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    always.all.in the 1 my kids had 20 yrs ago (trike)
    i hacked out the battery box a bit bigger @ put a 12v motor bike battery in it instead of the 2x6v crappy originals
    forget whether or not it had more power but it didnt go flat for a lot longer, & i rigged the foot power to a push button on the handle bars As the 3yr old was too short
     
  12. merlin13

    merlin13 Member

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    If the gearing is such to have a small motor spinning at ultrasonic speeds to drive the wheel(s) at sane revolutions, then look at it backwards.

    As in the wheels slowing down from max speed will be thence trying to drive the motor back up, initially keeping it at ultrasonic revs.

    Think you'd need to either have a clutch setup to completely disconnect the gearbox output or the motor itself from the drive mechanism.

    Or swap the motor and gearbox combination out with a single grunty/slow-spinning motor, that has enough torque to directly handle the final drive without any gear reduction. But that'll kill a small battery setup...

    Other option - drop in a suitable electronic speed control and have a variable foot throttle, same sort of setup like on the powered scooters the Old Farts tootle around on.

    Was thinking more a space frame for the bodywork.

    Or more appropriately perhaps, even a small child-sized emergency stretcher... ;)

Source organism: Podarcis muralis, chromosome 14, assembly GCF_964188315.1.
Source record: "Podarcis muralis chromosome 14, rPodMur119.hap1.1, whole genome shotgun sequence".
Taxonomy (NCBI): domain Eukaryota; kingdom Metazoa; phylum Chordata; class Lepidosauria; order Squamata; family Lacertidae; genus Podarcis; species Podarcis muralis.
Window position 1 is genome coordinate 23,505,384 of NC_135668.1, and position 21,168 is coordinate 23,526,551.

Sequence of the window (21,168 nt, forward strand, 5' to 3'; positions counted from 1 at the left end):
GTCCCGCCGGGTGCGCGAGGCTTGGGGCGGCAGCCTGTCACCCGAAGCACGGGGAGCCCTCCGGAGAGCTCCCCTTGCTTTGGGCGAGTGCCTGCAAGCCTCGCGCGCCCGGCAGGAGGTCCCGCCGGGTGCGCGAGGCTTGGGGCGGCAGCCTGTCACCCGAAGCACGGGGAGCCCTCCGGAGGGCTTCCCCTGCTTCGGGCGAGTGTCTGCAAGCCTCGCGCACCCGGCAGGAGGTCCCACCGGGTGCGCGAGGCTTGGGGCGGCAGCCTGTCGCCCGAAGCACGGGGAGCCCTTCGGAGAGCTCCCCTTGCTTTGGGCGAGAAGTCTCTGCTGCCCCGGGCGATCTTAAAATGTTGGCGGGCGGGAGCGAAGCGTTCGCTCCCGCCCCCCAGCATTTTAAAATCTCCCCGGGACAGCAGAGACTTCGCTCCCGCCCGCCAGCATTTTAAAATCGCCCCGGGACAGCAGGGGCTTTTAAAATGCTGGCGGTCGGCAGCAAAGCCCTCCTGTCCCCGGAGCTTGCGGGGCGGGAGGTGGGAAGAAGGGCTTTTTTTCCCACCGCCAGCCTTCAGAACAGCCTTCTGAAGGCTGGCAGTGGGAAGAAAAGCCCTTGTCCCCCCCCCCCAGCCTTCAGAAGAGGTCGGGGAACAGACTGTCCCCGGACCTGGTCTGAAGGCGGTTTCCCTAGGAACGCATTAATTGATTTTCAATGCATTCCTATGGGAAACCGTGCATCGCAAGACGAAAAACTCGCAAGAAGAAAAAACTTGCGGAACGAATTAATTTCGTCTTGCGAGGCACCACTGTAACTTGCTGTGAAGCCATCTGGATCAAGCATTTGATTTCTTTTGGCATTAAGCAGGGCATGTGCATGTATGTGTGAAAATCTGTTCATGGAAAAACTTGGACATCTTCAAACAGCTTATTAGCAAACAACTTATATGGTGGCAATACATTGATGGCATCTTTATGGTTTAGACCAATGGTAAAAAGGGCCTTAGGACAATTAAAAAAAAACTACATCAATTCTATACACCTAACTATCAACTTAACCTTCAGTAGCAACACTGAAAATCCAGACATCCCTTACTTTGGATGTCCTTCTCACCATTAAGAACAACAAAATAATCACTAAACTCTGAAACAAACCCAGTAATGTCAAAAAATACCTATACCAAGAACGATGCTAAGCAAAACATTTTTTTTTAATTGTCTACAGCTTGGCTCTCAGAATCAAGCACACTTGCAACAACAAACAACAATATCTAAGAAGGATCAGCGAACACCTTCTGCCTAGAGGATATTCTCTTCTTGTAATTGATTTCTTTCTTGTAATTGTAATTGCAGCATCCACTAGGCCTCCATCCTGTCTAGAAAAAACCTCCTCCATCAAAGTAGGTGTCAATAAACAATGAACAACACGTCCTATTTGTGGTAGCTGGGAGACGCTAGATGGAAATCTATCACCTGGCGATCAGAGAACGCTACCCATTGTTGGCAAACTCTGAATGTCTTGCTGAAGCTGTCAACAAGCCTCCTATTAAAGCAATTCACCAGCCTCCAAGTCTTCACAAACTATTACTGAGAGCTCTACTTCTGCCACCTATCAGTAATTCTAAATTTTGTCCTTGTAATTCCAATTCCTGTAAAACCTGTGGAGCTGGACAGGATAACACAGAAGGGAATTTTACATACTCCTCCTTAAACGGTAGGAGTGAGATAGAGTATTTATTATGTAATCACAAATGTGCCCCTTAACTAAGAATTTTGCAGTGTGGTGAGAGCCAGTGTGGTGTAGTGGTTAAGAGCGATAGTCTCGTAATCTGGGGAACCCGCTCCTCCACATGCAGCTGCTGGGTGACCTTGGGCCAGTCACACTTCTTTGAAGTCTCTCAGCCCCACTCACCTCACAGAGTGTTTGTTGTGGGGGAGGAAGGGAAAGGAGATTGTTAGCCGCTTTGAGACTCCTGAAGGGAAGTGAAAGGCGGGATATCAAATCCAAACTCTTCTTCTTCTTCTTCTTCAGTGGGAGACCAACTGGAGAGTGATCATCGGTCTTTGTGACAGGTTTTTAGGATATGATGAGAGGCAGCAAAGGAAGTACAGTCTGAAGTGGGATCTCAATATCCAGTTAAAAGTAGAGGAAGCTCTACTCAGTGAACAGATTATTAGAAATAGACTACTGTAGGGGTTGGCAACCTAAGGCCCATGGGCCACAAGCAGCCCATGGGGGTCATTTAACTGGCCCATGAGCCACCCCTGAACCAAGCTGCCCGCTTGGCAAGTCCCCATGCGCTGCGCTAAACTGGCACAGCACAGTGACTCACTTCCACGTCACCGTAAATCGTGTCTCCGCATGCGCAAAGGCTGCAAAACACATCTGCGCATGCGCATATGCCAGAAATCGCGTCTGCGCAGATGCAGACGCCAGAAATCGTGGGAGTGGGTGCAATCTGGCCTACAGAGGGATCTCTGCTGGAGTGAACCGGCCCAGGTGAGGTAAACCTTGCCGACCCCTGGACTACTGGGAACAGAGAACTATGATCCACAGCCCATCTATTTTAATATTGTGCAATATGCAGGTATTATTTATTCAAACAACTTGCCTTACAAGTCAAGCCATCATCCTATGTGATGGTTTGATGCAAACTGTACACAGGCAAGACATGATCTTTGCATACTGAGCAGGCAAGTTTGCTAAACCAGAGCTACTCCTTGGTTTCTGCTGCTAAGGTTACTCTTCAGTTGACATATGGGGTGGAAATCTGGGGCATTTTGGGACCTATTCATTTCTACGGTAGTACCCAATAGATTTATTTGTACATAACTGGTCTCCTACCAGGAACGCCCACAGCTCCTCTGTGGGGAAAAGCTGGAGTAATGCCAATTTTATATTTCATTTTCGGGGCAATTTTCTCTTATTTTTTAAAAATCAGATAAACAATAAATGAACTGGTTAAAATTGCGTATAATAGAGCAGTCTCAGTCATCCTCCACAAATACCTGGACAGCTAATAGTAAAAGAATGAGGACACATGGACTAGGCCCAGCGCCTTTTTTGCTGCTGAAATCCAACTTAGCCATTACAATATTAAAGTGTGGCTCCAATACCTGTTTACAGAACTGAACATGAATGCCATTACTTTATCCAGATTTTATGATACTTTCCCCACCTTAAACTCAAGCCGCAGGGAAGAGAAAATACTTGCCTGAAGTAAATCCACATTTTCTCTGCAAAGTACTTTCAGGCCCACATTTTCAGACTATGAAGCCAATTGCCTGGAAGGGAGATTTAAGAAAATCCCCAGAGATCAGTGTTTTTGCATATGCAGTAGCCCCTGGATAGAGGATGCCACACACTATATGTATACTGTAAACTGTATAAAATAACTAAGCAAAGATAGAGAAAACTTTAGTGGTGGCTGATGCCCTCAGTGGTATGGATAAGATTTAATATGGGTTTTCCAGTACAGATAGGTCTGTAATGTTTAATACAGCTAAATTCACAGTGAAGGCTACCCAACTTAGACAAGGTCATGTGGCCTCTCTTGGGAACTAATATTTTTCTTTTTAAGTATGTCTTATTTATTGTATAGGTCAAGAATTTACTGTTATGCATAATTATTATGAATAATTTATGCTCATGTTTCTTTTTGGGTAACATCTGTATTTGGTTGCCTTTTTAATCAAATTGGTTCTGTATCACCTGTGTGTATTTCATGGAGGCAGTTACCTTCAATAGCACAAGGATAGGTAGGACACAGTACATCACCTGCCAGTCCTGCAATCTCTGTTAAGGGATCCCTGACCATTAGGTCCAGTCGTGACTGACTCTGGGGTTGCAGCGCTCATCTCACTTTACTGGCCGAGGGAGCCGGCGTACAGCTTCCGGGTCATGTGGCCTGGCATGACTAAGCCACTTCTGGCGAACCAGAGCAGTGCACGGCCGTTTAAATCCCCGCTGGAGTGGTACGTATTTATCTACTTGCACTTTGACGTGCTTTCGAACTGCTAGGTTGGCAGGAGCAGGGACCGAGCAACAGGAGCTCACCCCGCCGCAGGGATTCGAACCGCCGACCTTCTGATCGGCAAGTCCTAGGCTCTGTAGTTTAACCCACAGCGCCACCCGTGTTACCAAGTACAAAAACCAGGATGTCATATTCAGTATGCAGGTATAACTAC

13. OP
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    always.all.in

    always.all.in Member

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    It's getting pretty obvious that a simple electrical mod isn't going to cut it, and a clutch isn't happening with some real engineering (which is beyond the happy hack job I'm willing to have fun with).

    Actually, that makes a lot of sense. Looks like a whole new gearbox with 775 motors are actually pretty reasonably priced for when the gears eventually strip form the full throttle starts and stops.

    :upset:

    Luckily our block is levelish, otherwise rolling would be a non trivial consideration.

    Knowing my kids, they'd spoof the seat switch with a brick, or leave the two year old on it to see what would happen :wired:


    Yah that makes sense.

    Looking at the interwebs, seems like an ESC is the way to go.
     
    Last edited: Mar 15, 2020
  14. OP
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    always.all.in

    always.all.in Member